We’ve written before about how museums and other scholarly institutions are looking at marginalia, or the handwritten notes in a document. In fact, some are going through as much effort to digitize the notes and asides in a document as the document itself, due to their value. Some of the material in the marginalia tells us a whole lot more than we knew—and that people haven’t changed much over the centuries.

Some medieval manuscripts feature doodled illustrations in the margins as well, in the same style as the angels and saints higher up on the page. “Usually found in books made for the clergy, these illustrations—known as ‘marginalia’—were full of symbolism,” writes Thomas Page for CNN. “Playful and subversive, they often thumbed the nose at authority figures.” They include images such as rabbits turning the tables and hunting humans, he explains.

It’s because of this revealed humanity that scholars are taking more interest in marginalia, writes S. Brent Plate in the Los Angeles Review of Books, noting that his publication, as well as Salon and the New York Review of Books have been paying more attention to marginalia lately. Oxford University recently formed a marginalia group on Facebook, he notes. It’s devoted specifically to marginalia found in the books at Oxford University, and now has more than 6,000 members.

In the case of the illuminated manuscripts, some of the marginalia notes aren’t all that different from what you might see today if you looked at a Word document with markup mode turned on.

  • “Whoever translated these Gospels did a very poor job!”
  • “That’s a hard page and a weary work to read it.”
  • One Carthusian Monk from Herne thought he could do better than what he was given, writes Matt Reimann in the blog Books Tell You Why, and wrote next to his creation: “This is how I would have translated it.”

Beautifully written, other sentiments such as these are now coming to light, Reimann writes:

  • “Oh, my hand.”
  • “Thank God, it will soon be dark.”
  • “It is very cold.”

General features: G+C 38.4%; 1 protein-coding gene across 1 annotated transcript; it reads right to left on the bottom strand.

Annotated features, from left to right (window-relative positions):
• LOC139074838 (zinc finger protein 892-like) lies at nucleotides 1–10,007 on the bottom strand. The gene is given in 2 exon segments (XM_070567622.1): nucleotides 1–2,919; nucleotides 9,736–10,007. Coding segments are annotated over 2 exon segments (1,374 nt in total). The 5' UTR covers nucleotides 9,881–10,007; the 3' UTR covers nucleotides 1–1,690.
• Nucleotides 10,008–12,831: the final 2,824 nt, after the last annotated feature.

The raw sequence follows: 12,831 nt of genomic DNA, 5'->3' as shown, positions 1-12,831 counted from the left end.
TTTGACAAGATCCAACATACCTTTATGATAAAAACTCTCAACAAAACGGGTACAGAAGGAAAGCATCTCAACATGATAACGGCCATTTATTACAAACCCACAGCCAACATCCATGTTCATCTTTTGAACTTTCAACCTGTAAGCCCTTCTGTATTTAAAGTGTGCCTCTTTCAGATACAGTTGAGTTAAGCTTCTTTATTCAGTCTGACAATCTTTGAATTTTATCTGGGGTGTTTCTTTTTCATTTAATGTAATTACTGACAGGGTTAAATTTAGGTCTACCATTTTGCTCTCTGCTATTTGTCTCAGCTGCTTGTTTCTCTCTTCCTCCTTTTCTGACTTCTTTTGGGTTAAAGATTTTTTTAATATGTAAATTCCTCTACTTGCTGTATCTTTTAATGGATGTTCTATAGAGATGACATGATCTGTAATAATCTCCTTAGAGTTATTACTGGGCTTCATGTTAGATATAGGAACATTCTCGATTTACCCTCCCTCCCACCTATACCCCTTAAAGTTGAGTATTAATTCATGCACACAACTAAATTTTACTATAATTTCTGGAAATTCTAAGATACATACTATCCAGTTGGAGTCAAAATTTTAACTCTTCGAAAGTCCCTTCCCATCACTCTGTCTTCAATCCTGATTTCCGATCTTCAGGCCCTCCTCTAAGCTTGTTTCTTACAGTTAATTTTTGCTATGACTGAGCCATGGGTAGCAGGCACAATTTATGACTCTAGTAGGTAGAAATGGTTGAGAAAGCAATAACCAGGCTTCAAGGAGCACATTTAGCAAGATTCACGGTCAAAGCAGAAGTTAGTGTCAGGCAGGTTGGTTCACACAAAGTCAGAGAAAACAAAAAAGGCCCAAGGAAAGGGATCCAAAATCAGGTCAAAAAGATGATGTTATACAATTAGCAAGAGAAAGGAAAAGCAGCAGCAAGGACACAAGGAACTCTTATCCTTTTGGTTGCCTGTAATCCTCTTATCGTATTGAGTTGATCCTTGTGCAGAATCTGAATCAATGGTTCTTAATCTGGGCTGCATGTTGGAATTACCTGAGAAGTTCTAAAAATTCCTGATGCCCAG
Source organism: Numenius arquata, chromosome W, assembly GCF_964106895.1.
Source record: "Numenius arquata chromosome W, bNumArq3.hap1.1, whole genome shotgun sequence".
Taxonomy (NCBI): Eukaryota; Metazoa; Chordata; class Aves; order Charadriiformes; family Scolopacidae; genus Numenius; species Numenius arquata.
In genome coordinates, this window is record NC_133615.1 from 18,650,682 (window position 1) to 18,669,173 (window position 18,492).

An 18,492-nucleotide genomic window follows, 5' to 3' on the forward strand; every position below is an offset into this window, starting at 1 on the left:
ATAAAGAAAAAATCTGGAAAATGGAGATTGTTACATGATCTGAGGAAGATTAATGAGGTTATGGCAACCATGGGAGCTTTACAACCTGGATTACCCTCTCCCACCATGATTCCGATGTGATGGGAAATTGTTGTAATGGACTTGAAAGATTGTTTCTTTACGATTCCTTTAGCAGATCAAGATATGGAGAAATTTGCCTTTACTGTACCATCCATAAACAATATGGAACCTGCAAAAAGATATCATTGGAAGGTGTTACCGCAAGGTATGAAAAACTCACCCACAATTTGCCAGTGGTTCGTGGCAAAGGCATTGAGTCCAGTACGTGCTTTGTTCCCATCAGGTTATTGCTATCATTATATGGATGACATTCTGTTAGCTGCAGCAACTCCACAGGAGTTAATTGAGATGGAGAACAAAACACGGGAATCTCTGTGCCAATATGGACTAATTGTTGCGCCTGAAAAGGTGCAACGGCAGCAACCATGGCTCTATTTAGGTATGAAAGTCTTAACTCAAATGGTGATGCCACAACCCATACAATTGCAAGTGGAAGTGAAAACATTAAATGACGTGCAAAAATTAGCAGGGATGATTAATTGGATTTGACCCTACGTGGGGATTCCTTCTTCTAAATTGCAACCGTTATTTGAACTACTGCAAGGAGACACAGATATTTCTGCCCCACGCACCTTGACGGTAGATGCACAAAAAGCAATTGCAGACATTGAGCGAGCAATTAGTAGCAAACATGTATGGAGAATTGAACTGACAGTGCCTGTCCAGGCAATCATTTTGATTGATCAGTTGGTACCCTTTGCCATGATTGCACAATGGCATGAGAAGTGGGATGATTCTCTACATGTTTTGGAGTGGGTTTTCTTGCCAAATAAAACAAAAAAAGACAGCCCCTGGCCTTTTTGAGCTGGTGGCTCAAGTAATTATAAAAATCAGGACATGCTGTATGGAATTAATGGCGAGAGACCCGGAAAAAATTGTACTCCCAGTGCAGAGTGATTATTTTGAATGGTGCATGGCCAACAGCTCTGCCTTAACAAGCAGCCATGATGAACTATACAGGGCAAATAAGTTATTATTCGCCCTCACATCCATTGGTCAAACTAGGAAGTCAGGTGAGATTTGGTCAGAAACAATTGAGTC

And the next time you’re tempted to complain about the software you’re required to use, or your working conditions, count your blessings:

  • “This parchment is hairy.”
  • “The ink is thin.”
  • “While I wrote I froze, and what I could not write by the beams of the sun I finished by candlelight.”

It also seems that writing, and writers’ feelings about it, haven’t changed much over the years.

  • “Writing is excessive drudgery. It crooks your back, it dims your signs, it twists your stomach and your sides.”
  • “As the harbor is welcome to the sailor, so is the last line to the scribe.”
  • And Henry of Damme, who wrote a chronicle of Brussels, complained about his poor compensation, Reimann writes. “11 golden letters, 8 shilling each; 700 (initial) letters with double shafts, 7 shilling for each hundred; and 35 quires of text, each 16 leaves, at 3 shilling each.”He wrote in Dutch. Then, in Latin: Pro tali precio nunquam plus scriber volo: “For such an amount I won’t write again!”

You might wonder what the value is in knowing the private thoughts of manuscript illustrators and scribes. But in the same way that open government advocates want to see email messages from government workers, not just the official documents, it’s instructive to see what the scribes’ true thoughts are about what they’re writing. For example, while we might have believed that monks were pious and reverent, we can now see that for some of them, it was just a job. It also might make us a bit more thoughtful about the notes we leave behind in our documents.

Finally, to quote one anonymous scribe, there’s a sentiment we can all get behind:

“Now I’ve written the whole thing: for Christ’s sake give me a drink.”

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Simplicity 2.0 is where we examine the intricate and transitory world of technology—through a Laserfiche lens. By keeping an eye on larger trends, we aim to make software that’s relevant to modern day workers, rather than build technology for technology’s sake.

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